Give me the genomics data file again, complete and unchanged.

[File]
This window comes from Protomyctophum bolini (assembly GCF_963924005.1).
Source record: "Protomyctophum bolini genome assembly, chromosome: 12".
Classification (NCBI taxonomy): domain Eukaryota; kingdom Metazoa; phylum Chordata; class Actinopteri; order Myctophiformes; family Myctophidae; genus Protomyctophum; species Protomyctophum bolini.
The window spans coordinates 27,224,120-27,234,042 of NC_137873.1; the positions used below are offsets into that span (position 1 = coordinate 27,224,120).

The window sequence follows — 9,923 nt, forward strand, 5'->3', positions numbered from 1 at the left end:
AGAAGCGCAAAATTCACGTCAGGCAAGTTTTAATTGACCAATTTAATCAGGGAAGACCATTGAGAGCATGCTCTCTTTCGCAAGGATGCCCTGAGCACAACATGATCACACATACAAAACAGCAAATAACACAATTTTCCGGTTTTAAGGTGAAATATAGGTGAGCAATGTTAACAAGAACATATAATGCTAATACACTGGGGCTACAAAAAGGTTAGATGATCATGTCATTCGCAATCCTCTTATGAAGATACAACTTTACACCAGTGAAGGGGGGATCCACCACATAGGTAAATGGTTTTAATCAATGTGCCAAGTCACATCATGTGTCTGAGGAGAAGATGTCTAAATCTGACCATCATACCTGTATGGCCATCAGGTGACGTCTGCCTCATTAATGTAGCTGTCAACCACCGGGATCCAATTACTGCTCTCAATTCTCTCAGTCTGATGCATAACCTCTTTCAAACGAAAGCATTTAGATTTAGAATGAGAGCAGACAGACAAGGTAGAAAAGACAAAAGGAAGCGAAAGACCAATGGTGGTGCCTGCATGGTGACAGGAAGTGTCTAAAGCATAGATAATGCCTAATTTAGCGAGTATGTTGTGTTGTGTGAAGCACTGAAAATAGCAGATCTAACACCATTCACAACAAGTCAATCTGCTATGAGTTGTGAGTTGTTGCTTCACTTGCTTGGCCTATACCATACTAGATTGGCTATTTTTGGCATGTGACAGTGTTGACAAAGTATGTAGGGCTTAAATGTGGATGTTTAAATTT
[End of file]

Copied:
This window comes from Protomyctophum bolini (assembly GCF_963924005.1).
Source record: "Protomyctophum bolini genome assembly, chromosome: 12".
Classification (NCBI taxonomy): domain Eukaryota; kingdom Metazoa; phylum Chordata; class Actinopteri; order Myctophiformes; family Myctophidae; genus Protomyctophum; species Protomyctophum bolini.
The window spans coordinates 27,224,120-27,234,042 of NC_137873.1; the positions used below are offsets into that span (position 1 = coordinate 27,224,120).

The window sequence follows — 9,923 nt, forward strand, 5'->3', positions numbered from 1 at the left end:
AGAAGCGCAAAATTCACGTCAGGCAAGTTTTAATTGACCAATTTAATCAGGGAAGACCATTGAGAGCATGCTCTCTTTCGCAAGGATGCCCTGAGCACAACATGATCACACATACAAAACAGCAAATAACACAATTTTCCGGTTTTAAGGTGAAATATAGGTGAGCAATGTTAACAAGAACATATAATGCTAATACACTGGGGCTACAAAAAGGTTAGATGATCATGTCATTCGCAATCCTCTTATGAAGATACAACTTTACACCAGTGAAGGGGGGATCCACCACATAGGTAAATGGTTTTAATCAATGTGCCAAGTCACATCATGTGTCTGAGGAGAAGATGTCTAAATCTGACCATCATACCTGTATGGCCATCAGGTGACGTCTGCCTCATTAATGTAGCTGTCAACCACCGGGATCCAATTACTGCTCTCAATTCTCTCAGTCTGATGCATAACCTCTTTCAAACGAAAGCATTTAGATTTAGAATGAGAGCAGACAGACAAGGTAGAAAAGACAAAAGGAAGCGAAAGACCAATGGTGGTGCCTGCATGGTGACAGGAAGTGTCTAAAGCATAGATAATGCCTAATTTAGCGAGTATGTTGTGTTGTGTGAAGCACTGAAAATAGCAGATCTAACACCATTCACAACAAGTCAATCTGCTATGAGTTGTGAGTTGTTGCTTCACTTGCTTGGCCTATACCATACTAGATTGGCTATTTTTGGCATGTGACAGTGTTGACAAAGTATGTAGGGCTTAAATGTGGATGTTTAAATTT